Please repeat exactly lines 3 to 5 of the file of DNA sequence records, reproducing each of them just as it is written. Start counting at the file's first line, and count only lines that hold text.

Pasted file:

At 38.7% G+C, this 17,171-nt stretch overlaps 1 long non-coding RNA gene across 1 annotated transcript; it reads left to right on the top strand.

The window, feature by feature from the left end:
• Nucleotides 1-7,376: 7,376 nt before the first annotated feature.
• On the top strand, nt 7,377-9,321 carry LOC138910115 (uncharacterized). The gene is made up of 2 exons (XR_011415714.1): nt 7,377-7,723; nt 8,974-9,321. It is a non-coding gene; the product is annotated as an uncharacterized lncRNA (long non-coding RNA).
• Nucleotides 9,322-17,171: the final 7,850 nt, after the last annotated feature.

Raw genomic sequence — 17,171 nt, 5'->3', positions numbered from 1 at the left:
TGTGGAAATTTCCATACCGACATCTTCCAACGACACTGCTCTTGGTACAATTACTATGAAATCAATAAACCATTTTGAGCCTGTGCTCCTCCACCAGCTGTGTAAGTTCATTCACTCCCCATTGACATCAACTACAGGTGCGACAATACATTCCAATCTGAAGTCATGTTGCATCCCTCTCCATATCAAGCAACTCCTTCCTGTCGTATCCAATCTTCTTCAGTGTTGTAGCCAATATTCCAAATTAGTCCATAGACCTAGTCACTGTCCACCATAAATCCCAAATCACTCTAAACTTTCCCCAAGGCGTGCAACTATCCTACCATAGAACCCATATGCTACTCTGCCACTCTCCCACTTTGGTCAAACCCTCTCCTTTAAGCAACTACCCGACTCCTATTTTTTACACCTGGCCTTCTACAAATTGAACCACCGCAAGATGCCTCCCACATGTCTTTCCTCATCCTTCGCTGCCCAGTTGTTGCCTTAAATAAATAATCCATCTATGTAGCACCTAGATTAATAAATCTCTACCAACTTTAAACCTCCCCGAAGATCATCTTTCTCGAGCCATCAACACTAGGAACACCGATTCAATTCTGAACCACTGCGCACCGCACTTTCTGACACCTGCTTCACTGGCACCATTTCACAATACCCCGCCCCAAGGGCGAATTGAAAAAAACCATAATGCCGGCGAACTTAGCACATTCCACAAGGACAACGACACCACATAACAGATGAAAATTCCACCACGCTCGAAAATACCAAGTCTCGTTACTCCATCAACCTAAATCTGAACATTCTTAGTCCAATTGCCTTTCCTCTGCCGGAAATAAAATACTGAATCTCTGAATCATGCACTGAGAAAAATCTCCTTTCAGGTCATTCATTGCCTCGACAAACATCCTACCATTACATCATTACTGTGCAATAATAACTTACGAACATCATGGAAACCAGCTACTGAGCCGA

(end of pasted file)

• Nucleotides 1-7,376: 7,376 nt before the first annotated feature.
• On the top strand, nt 7,377-9,321 carry LOC138910115 (uncharacterized). The gene is made up of 2 exons (XR_011415714.1): nt 7,377-7,723; nt 8,974-9,321. It is a non-coding gene; the product is annotated as an uncharacterized lncRNA (long non-coding RNA).
• Nucleotides 9,322-17,171: the final 7,850 nt, after the last annotated feature.